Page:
In April 2019, Cisco Talos researchers reported on an ongoing state-sponsored DNS hijacking campaign that had compromised at least 40 different organizations in 13 countries. They named the campaign Sea Turtle, and described the group as brazen and persistent. If discovered, they do not simply give up and go away.
The warning was prescient. After the initial Talos report, the actors appear to have regrouped with new infrastructure. In particular, the researchers have detected a new DNS hijacking technique they believe to be connected to the Sea Turtle theat actors. “While many actors will slow down once they are discovered, this group appears to be unusually brazen, and will be unlikely to be deterred going forward.”
The new technique has been used sparingly. Talos has recognized just two entities being targeted, but suspects there may be more. The ultimate target domain’s name server records are modified to direct legitimate users to an actor-controlled server. “In this case,” write the researchers, “the actor-controlled name server and the hijacked hostnames would both resolve to the same IP address for a short period of time, typically less than 24 hours.” One of the hijacked hostnames would reference an email service to allow the hackers to harvest user credentials.
In one example, a private organization had its name server records changed to point to a lookalike name server hostname that mimicked a slightly different version of the organization’s name. For just three hours, the actor-controlled IP address hosted three hostnames — the two actor-controlled name servers and the webmail hostname. During this period, Sea Turtle was able to perform a MitM attack and harvest credentials. The same process was also observed against government organizations in the Middle East and North Africa.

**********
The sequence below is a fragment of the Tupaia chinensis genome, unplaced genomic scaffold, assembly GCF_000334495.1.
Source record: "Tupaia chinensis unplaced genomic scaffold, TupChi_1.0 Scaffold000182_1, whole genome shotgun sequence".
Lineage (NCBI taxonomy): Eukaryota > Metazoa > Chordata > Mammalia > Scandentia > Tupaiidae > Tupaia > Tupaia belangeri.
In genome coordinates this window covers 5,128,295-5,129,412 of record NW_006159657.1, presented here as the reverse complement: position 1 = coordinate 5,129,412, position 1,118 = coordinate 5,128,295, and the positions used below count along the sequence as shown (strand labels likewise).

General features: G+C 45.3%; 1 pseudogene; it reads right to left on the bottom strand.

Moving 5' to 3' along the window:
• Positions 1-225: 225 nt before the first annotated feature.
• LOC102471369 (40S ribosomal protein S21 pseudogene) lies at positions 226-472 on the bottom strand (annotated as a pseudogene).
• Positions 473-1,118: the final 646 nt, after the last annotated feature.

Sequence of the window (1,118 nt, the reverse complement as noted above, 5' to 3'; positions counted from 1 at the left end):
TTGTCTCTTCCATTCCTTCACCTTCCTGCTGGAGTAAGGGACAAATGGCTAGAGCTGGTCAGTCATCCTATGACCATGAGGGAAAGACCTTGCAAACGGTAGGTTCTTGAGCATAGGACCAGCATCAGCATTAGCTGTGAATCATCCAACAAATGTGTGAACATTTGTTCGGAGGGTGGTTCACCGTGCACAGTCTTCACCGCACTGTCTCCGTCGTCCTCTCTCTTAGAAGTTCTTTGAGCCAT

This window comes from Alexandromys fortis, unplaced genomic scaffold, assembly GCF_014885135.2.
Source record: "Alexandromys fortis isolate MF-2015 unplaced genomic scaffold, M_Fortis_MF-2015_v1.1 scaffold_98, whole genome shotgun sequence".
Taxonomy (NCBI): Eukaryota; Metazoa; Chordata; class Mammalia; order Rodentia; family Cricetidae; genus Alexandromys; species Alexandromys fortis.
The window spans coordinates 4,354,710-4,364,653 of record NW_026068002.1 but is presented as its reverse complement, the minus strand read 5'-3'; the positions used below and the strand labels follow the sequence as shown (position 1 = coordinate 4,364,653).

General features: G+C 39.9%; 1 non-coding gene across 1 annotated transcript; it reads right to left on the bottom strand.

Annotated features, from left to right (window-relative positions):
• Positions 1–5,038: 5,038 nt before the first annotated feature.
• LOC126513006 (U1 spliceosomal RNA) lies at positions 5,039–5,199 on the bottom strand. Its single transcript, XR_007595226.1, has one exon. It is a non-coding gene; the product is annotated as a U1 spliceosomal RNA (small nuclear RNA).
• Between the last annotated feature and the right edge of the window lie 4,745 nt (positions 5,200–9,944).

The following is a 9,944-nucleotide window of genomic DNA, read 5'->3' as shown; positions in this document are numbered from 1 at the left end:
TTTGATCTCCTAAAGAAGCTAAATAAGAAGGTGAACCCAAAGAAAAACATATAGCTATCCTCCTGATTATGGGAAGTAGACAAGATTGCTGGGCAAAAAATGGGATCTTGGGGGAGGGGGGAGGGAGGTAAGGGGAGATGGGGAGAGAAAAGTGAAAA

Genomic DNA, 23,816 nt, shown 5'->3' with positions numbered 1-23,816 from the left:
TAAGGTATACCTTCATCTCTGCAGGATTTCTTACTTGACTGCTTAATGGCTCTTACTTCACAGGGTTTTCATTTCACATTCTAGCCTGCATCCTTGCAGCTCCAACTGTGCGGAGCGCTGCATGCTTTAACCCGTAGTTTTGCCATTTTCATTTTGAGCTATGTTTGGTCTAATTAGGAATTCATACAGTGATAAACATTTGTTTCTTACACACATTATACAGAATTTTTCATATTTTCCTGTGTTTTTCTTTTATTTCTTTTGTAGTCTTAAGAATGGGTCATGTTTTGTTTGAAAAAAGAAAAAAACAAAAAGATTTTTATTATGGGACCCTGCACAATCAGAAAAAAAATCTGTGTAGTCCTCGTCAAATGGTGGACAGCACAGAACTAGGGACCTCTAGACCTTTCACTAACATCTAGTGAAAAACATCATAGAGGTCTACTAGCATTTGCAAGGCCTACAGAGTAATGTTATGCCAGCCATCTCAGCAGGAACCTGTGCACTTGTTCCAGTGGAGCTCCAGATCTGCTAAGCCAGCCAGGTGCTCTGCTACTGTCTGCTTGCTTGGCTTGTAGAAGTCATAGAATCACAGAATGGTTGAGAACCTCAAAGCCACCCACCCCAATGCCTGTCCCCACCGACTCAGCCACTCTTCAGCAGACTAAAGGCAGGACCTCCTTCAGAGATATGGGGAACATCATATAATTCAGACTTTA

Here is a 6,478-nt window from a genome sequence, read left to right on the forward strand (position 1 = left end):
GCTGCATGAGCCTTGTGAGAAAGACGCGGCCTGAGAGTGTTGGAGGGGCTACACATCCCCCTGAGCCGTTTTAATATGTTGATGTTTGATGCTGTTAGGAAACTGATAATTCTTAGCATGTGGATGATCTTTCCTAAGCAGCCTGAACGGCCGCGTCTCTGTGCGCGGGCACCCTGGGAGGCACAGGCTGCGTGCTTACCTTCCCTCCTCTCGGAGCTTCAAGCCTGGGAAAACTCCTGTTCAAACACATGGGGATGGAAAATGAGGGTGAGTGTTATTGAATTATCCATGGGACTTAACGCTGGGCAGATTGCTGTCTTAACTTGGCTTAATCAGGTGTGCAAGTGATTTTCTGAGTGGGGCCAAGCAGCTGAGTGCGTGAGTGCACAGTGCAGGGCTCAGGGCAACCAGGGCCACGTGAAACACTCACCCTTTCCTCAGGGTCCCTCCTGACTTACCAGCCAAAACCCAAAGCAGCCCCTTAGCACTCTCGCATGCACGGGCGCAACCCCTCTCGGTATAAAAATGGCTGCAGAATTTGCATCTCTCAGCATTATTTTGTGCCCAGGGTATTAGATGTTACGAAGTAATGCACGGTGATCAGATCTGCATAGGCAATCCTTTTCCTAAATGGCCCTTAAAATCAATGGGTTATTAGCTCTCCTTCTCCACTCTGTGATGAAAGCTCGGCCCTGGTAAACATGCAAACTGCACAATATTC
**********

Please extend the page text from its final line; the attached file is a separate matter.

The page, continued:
The nature of the Sea Turtle actors (persistent) is further shown in their compromise of the Institute of Computer Science of the Foundation for Research and Technology – Hellas (ICS-Forth), the ccTLD for Greece. One day after the first Talos Sea Turtle report, ICS-Forth acknowledged the compromise on April 19. However, Cisco telemetry confirmed that the compromise persisted for at least another five days.
Sea Turtle actors’ ‘brazen’ nature is seen by evidence that they used PHP-Proxy to search for both blog.talosintelligence.com and ncsc.gov.uk “presumably to view Talos’ previous reports on DNS hijacking and this DNS hijacking advisory [PDF, titled ‘DNS hijacking activity targeting government and commercial organizations worldwide’] from the United Kingdom’s National Cyber Security Centre.”
Sea Turtle’s activity continues. The primary initial targets were countries in the Middle East and North Africa — with secondary targets in Sweden. Since the first report, Talos has now also detected primary new targets in Greece, Cyprus, Sudan and the United States. Some of the new primary targets have been identified as government organizations, energy companies, think tanks, international NGOs, and at least one airport. Secondary targets are similar to those detailed in the first report: telecommunications providers, internet service providers and one registry.
To defeat DNS hijacking, Talos recommends that companies implement MFA at the registrar to protect DNS records, and to connect remotely to the corporate network via a VPN. Registry lock services should be implemented to force an out-of-band confirmation before the registry makes any changes to the DNS record; and DNSSEC should be enforced. Any company that suspects it has been targeted by hijacking should institute a network-wide password reset, but preferably from a computer on a trusted network.
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